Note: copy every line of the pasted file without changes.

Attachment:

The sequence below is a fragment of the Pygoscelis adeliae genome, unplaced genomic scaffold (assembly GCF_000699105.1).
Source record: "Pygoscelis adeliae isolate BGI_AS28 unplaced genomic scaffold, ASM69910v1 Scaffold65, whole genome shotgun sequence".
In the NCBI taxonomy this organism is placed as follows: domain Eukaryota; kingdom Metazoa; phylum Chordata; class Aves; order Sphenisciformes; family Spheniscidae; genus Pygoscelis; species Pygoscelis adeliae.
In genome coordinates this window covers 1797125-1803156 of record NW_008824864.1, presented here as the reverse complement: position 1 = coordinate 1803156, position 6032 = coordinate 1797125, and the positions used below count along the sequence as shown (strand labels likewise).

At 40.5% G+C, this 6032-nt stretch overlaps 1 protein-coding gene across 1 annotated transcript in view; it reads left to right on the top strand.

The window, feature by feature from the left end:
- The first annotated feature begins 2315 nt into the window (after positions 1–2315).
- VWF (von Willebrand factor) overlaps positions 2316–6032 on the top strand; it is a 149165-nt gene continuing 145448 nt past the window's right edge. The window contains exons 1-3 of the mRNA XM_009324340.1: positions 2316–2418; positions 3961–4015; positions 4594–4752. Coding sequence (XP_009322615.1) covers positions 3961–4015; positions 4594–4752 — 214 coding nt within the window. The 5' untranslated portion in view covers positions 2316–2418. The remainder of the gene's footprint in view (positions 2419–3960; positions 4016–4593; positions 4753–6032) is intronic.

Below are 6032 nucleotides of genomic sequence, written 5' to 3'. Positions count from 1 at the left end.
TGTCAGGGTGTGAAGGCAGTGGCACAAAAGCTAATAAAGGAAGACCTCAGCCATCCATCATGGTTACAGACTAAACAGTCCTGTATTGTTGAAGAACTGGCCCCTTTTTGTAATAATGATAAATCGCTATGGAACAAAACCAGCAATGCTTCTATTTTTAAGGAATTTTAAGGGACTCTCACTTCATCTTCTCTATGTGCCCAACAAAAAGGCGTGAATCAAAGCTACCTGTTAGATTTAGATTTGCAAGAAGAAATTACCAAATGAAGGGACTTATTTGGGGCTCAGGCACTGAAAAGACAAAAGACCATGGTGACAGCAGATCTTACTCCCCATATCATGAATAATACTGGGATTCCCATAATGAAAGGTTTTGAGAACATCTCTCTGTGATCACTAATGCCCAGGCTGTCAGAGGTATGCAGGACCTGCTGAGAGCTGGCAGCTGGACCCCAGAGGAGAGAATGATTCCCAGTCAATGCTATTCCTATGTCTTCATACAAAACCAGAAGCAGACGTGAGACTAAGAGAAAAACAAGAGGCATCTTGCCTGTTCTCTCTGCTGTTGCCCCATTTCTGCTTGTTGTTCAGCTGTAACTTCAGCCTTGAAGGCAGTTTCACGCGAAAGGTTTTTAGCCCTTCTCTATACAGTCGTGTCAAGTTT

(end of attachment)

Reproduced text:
The sequence below is a fragment of the Pygoscelis adeliae genome, unplaced genomic scaffold (assembly GCF_000699105.1).
Source record: "Pygoscelis adeliae isolate BGI_AS28 unplaced genomic scaffold, ASM69910v1 Scaffold65, whole genome shotgun sequence".
In the NCBI taxonomy this organism is placed as follows: domain Eukaryota; kingdom Metazoa; phylum Chordata; class Aves; order Sphenisciformes; family Spheniscidae; genus Pygoscelis; species Pygoscelis adeliae.
In genome coordinates this window covers 1797125-1803156 of record NW_008824864.1, presented here as the reverse complement: position 1 = coordinate 1803156, position 6032 = coordinate 1797125, and the positions used below count along the sequence as shown (strand labels likewise).

At 40.5% G+C, this 6032-nt stretch overlaps 1 protein-coding gene across 1 annotated transcript in view; it reads left to right on the top strand.

The window, feature by feature from the left end:
- The first annotated feature begins 2315 nt into the window (after positions 1–2315).
- VWF (von Willebrand factor) overlaps positions 2316–6032 on the top strand; it is a 149165-nt gene continuing 145448 nt past the window's right edge. The window contains exons 1-3 of the mRNA XM_009324340.1: positions 2316–2418; positions 3961–4015; positions 4594–4752. Coding sequence (XP_009322615.1) covers positions 3961–4015; positions 4594–4752 — 214 coding nt within the window. The 5' untranslated portion in view covers positions 2316–2418. The remainder of the gene's footprint in view (positions 2419–3960; positions 4016–4593; positions 4753–6032) is intronic.

Below are 6032 nucleotides of genomic sequence, written 5' to 3'. Positions count from 1 at the left end.
TGTCAGGGTGTGAAGGCAGTGGCACAAAAGCTAATAAAGGAAGACCTCAGCCATCCATCATGGTTACAGACTAAACAGTCCTGTATTGTTGAAGAACTGGCCCCTTTTTGTAATAATGATAAATCGCTATGGAACAAAACCAGCAATGCTTCTATTTTTAAGGAATTTTAAGGGACTCTCACTTCATCTTCTCTATGTGCCCAACAAAAAGGCGTGAATCAAAGCTACCTGTTAGATTTAGATTTGCAAGAAGAAATTACCAAATGAAGGGACTTATTTGGGGCTCAGGCACTGAAAAGACAAAAGACCATGGTGACAGCAGATCTTACTCCCCATATCATGAATAATACTGGGATTCCCATAATGAAAGGTTTTGAGAACATCTCTCTGTGATCACTAATGCCCAGGCTGTCAGAGGTATGCAGGACCTGCTGAGAGCTGGCAGCTGGACCCCAGAGGAGAGAATGATTCCCAGTCAATGCTATTCCTATGTCTTCATACAAAACCAGAAGCAGACGTGAGACTAAGAGAAAAACAAGAGGCATCTTGCCTGTTCTCTCTGCTGTTGCCCCATTTCTGCTTGTTGTTCAGCTGTAACTTCAGCCTTGAAGGCAGTTTCACGCGAAAGGTTTTTAGCCCTTCTCTATACAGTCGTGTCAAGTTT